Where a child is tested could affect autism diagnosis, study finds

A recent study supports a growing number of autism experts who wish to diagnose those who meet certain criteria as having autism spectrum disorder. This would end any distinction between subtypes of autism such as Asperger syndrome and pervasive developmental disorder-not otherwise specified (PDD-NOS).

Researchers found autism centers across the country have inconsistent criteria that health professionals use to determine a child’s diagnosis, meaning where a child is diagnosed plays a role in which diagnosis that child receives. Different sites appear to have been using its own criteria for autism versus Asperger and PDD-NOS, leading to many variances when assessing children with milder problems.

Researchers for this study collected data on 2,100 children from age four to 18 who met the criteria for an autism spectrum disorder. Twelve university-based autism centers in the United States provided the data. The children in the study had previously been subject to routine tests, measuring language, thinking and communication skills and behavior. Children were then diagnosed by a psychologist, psychiatrist or other health professional.

At one site, health professionals diagnosed children with an IQ of more than 70 with having Asperger syndrome. At another site, children were only diagnosed with Asperger if their IQ was more than 115, according to lead study author Catherine Lord, director of the Institute for Brain Development at Weill Cornell Medical College and New York-Presbyterian Hospital.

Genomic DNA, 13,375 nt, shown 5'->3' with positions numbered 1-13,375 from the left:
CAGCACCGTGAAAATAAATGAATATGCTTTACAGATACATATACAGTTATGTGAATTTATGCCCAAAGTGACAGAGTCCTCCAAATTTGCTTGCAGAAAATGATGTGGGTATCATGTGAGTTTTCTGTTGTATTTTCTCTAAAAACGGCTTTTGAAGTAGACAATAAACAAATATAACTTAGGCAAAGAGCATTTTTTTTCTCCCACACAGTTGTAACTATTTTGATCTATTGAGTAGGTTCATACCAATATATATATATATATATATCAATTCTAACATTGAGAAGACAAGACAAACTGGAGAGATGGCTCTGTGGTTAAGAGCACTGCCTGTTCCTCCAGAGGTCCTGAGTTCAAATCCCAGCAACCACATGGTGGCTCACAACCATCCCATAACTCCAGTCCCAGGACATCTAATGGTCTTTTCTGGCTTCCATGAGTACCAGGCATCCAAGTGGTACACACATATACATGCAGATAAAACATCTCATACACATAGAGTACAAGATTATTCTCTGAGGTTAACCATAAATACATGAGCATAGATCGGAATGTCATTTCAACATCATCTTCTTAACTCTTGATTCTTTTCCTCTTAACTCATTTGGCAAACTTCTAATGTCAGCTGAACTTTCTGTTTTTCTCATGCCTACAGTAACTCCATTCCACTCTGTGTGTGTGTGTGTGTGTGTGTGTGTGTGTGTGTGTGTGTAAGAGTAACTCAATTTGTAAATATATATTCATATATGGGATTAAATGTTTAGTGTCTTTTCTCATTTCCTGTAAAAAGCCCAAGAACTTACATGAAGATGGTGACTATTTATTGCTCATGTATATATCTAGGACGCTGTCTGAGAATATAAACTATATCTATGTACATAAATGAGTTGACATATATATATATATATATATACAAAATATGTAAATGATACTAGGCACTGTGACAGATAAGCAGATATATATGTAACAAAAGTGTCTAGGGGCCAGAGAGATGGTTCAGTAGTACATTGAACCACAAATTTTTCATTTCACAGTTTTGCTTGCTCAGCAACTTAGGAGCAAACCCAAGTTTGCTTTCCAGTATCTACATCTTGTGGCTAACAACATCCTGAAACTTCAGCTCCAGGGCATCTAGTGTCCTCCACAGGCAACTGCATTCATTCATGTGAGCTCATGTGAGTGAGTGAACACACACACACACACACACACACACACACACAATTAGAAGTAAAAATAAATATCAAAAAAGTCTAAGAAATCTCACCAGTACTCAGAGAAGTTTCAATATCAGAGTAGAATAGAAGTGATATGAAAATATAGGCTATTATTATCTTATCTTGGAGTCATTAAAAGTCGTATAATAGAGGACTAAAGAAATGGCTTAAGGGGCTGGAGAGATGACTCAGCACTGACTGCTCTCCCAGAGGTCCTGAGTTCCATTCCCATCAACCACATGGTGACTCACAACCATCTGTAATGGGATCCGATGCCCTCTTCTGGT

Researchers found large inconsistencies in whether the 39 percent of children with milder problems in the study were labeled with autism, Asperger or PDD-NOS.

The 61 percent of children with classic signs of autism such as severe language problems, communications and social deficits, and repetitive behavior had good consistency among the centers, said a report in the Nov. 7 online issue of Archives of General Psychiatry.

Lord said, “The second most important predictor of which diagnoses the clinician made was where they worked, not any characteristic of the child, which is not good.”

Lord explained that children with significant impairments in language, communications and social skills, who show repetitive behaviors, and who have intellectual disabilities are generally diagnosed with autism. Those children who have some of the characteristics of autism, such as language delays and social problems, but whose characteristic are subtle or not obvious behaviors, can be diagnosed with PDD-NOS. And children who have some characteristics of autism as well but who have good verbal skills, are very intelligent, or have less obvious social impairments, are said to likely have Asperger syndrome.

Whether a child is diagnosed with Asperger or autism does not affect the resulting treatment, but there are many reasons for the inconsistencies in the diagnoses. In some areas, children can only receive certain services if they have autism. There are also personal reasons.

Lord noted that health professionals may be influenced by a parent’s wish to hear their child has Asperger rather than autism.